Parallel importation refers to the import of goods outside the distribution channels contractually negotiated by the manufacturer. Because the manufacturer/IP owner has no contractual connection with a parallel importer, the imported goods are sometimes referred to as “grey market goods”. This desciption in fact is somewhat misleading, as the goods as such are original, being manufactured by the owner of the IP rights or its licensee, but the distribution channel in which the goods are sold are not controlled by the manufacturer/IP owner.
There are two primary reasons why parallel importation occurs. The first reason is that different versions of a product are produced for sale in different markets. The second reason is that companies, either the manufacturer or the distributor, set different price points for their products in different markets. Parallel importers ordinarily purchase products in one country at a price lower than the price in which the products are sold in the second country. Parallel importers will then import the products into the second country and sell the products at a price between the prices offered in the first and the second country.
Singapore can be said to view parallel imports favorably. There are in fact three provisions under the Singapore Patents Act (“the Act”) that deal with parallel imports, namely, Sections 66(2)(g), which applies to any patented invention other than a pharmaceutical product, and 66(2)(i) and 66(3), which both apply to pharmaceutical products.
Section 66(2)(g) of the Act provides as follows:
“An act which, apart from this subsection, would constitute an infringement of a patent for an invention shall not be so if it consists of the import, use or disposal of, or the offer to dispose of, any patented product or any product obtained by means of a patented process or to which a patented process has been applied, which is produced by or with the consent (conditional or otherwise) of the proprietor of the patent or any person licensed by him, and for this purpose “patent” includes a patent granted in any country outside Singapore in respect of the same or substantially the same invention as that for which a patent is granted under this Act and “patented product”, “patented process” and “licensed” shall be construed accordingly.”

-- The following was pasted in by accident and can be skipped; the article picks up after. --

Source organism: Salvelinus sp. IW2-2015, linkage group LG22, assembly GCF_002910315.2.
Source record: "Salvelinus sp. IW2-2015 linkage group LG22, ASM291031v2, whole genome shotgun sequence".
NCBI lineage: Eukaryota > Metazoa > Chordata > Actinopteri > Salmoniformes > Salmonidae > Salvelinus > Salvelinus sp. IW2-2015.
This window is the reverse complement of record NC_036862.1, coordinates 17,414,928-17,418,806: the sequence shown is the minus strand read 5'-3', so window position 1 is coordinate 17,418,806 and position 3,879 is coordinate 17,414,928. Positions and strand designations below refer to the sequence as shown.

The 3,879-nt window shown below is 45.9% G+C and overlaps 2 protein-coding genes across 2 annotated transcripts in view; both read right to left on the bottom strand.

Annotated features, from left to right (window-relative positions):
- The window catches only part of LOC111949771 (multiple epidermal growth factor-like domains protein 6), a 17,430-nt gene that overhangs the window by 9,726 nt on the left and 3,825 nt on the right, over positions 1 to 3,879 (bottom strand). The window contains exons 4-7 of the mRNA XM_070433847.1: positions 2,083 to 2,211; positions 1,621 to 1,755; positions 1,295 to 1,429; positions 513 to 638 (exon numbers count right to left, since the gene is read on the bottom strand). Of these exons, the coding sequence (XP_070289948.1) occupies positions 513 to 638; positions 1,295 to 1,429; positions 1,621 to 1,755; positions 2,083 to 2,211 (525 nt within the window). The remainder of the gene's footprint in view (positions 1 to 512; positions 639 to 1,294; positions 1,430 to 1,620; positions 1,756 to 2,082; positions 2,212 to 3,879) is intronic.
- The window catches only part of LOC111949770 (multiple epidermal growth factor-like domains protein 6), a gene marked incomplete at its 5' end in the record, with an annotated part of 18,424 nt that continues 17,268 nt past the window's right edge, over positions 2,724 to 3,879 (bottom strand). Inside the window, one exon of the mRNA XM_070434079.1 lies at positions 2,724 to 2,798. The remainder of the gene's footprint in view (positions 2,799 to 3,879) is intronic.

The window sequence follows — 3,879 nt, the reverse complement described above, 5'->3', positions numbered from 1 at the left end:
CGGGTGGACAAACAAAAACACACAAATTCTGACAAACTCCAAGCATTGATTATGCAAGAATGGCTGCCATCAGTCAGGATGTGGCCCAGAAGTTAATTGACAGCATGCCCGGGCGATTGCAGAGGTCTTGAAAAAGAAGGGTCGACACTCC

The legislation thereby puts into practice the exhaustion of rights principle, where the intellectual property rights of commercial exploitation over a given product are considered exhausted once the product has been sold by their rights owner or with his consent in any part of the world. The exhaustion here refers to one of the limits of intellectual property rights. This limitation is also called the “first sale doctrine”, in which the rights of commercial exploitation for a given product end with the product’s first sale. Subsequent acts of resale, rental, lending or other forms of commercial use by third parties can no longer be controlled or opposed by the proprietor.
Three (3) features about the principle of exhaustion of patent rights in Singapore are worth noting.
First, importation is permitted even if the proprietor of the patent in Singapore is different from the proprietor of the patent in the country of manufacture. For example, an inventor X obtains a patent for his invention in Singapore and in Malaysia. Then X assigns his rights in Malaysia to Y. The products made by Y, which are indeed genuine products, can be legally imported to Singapore without X having to stop or oppose to the importation.
Secondly, “use” of a patented process in Singapore will constitute a patent infringement as Section 66(2)(g) of the Act only covers importation of a patented product, or a product obtained by means of a patented process or to which a patented process has been applied and not the “use” of the patented process.
Lastly, for the purposes of determining if the product was produced by or with the consent of the proprietor of the patent, any condition imposed by him restricting the resale of the product outside the territory of manufacture/first sale must be disregarded. This is called the “deemed consent” concept. For example, a product in Malaysia having a label “Not for sale outside Malaysia” cannot prevent the importation of this product into Singapore. Accordingly, if the proprietor grants a license to a party in Malaysia to make and sell the product only in Malaysia, the proprietor is nonetheless deemed to have given his consent to the making of any product made by this licensee in spite of such a condition.2
Hence, under section 66(2)(g) of the Act, it is not an act of infringement if a patented product, or a product that is obtained by means of a patented process or to which a patented process has been applied, is imported to Singapore so long as it the product concerned was produced by or with the consent (conditional or otherwise) of the proprietor of the patent or any person licensed by him.
In summary, the policy reasons for allowing parallel importation of patented product is based on the principle that parallel imported products are genuine products and that the public Singapore should benefit from competition and the lower prices resulting from the availability of parallel imports.
 From WIPO website (http://www.wipo.int)
 Law of Intellectual Property of Singapore